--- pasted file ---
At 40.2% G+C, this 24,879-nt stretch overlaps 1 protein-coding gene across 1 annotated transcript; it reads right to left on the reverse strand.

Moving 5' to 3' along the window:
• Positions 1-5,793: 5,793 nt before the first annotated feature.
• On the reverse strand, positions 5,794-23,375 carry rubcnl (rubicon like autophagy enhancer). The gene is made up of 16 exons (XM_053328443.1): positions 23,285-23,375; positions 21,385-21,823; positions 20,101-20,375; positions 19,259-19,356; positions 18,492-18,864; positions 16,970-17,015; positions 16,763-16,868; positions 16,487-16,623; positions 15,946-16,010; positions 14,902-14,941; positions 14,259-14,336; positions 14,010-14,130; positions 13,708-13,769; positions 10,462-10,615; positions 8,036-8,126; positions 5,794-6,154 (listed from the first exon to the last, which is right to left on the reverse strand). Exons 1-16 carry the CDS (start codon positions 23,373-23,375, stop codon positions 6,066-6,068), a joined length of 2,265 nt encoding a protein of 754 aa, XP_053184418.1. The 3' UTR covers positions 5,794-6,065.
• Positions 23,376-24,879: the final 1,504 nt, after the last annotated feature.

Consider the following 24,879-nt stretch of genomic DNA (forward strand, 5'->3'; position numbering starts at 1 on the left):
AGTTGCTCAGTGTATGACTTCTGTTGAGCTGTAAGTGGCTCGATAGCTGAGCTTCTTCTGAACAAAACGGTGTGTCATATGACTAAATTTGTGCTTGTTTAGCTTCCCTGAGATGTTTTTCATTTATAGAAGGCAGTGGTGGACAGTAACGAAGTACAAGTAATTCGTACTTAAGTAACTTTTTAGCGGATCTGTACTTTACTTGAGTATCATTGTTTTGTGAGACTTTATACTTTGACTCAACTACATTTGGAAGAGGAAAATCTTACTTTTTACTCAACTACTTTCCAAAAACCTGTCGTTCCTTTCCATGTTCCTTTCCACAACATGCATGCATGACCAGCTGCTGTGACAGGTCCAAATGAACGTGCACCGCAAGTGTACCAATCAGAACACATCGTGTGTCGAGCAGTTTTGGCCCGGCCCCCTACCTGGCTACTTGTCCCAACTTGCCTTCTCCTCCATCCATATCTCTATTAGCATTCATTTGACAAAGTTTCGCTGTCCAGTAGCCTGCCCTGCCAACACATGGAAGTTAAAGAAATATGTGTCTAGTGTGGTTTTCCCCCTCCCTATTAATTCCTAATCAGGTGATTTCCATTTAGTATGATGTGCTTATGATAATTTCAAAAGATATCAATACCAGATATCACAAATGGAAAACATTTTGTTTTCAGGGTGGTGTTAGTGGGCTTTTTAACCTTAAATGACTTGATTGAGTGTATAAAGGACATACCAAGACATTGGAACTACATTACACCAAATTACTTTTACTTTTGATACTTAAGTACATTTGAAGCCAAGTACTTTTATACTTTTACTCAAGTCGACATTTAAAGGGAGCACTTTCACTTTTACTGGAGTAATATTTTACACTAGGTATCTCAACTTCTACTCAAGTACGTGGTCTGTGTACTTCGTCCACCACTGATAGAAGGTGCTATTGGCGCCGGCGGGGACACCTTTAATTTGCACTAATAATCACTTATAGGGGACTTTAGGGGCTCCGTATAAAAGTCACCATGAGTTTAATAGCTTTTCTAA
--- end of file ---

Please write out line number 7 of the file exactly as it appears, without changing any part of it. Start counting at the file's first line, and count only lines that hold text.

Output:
AGTTGCTCAGTGTATGACTTCTGTTGAGCTGTAAGTGGCTCGATAGCTGAGCTTCTTCTGAACAAAACGGTGTGTCATATGACTAAATTTGTGCTTGTTTAGCTTCCCTGAGATGTTTTTCATTTATAGAAGGCAGTGGTGGACAGTAACGAAGTACAAGTAATTCGTACTTAAGTAACTTTTTAGCGGATCTGTACTTTACTTGAGTATCATTGTTTTGTGAGACTTTATACTTTGACTCAACTACATTTGGAAGAGGAAAATCTTACTTTTTACTCAACTACTTTCCAAAAACCTGTCGTTCCTTTCCATGTTCCTTTCCACAACATGCATGCATGACCAGCTGCTGTGACAGGTCCAAATGAACGTGCACCGCAAGTGTACCAATCAGAACACATCGTGTGTCGAGCAGTTTTGGCCCGGCCCCCTACCTGGCTACTTGTCCCAACTTGCCTTCTCCTCCATCCATATCTCTATTAGCATTCATTTGACAAAGTTTCGCTGTCCAGTAGCCTGCCCTGCCAACACATGGAAGTTAAAGAAATATGTGTCTAGTGTGGTTTTCCCCCTCCCTATTAATTCCTAATCAGGTGATTTCCATTTAGTATGATGTGCTTATGATAATTTCAAAAGATATCAATACCAGATATCACAAATGGAAAACATTTTGTTTTCAGGGTGGTGTTAGTGGGCTTTTTAACCTTAAATGACTTGATTGAGTGTATAAAGGACATACCAAGACATTGGAACTACATTACACCAAATTACTTTTACTTTTGATACTTAAGTACATTTGAAGCCAAGTACTTTTATACTTTTACTCAAGTCGACATTTAAAGGGAGCACTTTCACTTTTACTGGAGTAATATTTTACACTAGGTATCTCAACTTCTACTCAAGTACGTGGTCTGTGTACTTCGTCCACCACTGATAGAAGGTGCTATTGGCGCCGGCGGGGACACCTTTAATTTGCACTAATAATCACTTATAGGGGACTTTAGGGGCTCCGTATAAAAGTCACCATGAGTTTAATAGCTTTTCTAA